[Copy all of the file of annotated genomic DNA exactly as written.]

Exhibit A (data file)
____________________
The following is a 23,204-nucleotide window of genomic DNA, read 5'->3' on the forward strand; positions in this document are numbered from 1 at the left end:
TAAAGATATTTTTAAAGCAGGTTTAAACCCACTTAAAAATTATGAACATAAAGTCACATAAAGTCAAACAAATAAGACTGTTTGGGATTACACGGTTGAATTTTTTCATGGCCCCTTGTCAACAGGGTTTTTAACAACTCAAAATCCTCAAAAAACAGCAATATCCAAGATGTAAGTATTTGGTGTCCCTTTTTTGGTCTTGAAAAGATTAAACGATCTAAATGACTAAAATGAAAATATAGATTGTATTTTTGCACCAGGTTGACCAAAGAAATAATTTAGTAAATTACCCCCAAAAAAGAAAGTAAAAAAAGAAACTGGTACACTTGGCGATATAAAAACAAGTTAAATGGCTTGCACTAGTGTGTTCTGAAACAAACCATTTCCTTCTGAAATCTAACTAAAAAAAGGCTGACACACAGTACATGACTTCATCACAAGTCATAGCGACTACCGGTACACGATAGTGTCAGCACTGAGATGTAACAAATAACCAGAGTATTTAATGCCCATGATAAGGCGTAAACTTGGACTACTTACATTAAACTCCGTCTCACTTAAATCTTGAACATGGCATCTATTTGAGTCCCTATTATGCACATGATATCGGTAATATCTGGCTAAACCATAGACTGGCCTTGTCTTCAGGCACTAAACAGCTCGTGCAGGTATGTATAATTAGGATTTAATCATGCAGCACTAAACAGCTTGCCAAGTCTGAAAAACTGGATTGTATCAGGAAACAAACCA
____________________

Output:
The following is a 23,204-nucleotide window of genomic DNA, read 5'->3' on the forward strand; positions in this document are numbered from 1 at the left end:
TAAAGATATTTTTAAAGCAGGTTTAAACCCACTTAAAAATTATGAACATAAAGTCACATAAAGTCAAACAAATAAGACTGTTTGGGATTACACGGTTGAATTTTTTCATGGCCCCTTGTCAACAGGGTTTTTAACAACTCAAAATCCTCAAAAAACAGCAATATCCAAGATGTAAGTATTTGGTGTCCCTTTTTTGGTCTTGAAAAGATTAAACGATCTAAATGACTAAAATGAAAATATAGATTGTATTTTTGCACCAGGTTGACCAAAGAAATAATTTAGTAAATTACCCCCAAAAAAGAAAGTAAAAAAAGAAACTGGTACACTTGGCGATATAAAAACAAGTTAAATGGCTTGCACTAGTGTGTTCTGAAACAAACCATTTCCTTCTGAAATCTAACTAAAAAAAGGCTGACACACAGTACATGACTTCATCACAAGTCATAGCGACTACCGGTACACGATAGTGTCAGCACTGAGATGTAACAAATAACCAGAGTATTTAATGCCCATGATAAGGCGTAAACTTGGACTACTTACATTAAACTCCGTCTCACTTAAATCTTGAACATGGCATCTATTTGAGTCCCTATTATGCACATGATATCGGTAATATCTGGCTAAACCATAGACTGGCCTTGTCTTCAGGCACTAAACAGCTCGTGCAGGTATGTATAATTAGGATTTAATCATGCAGCACTAAACAGCTTGCCAAGTCTGAAAAACTGGATTGTATCAGGAAACAAACCA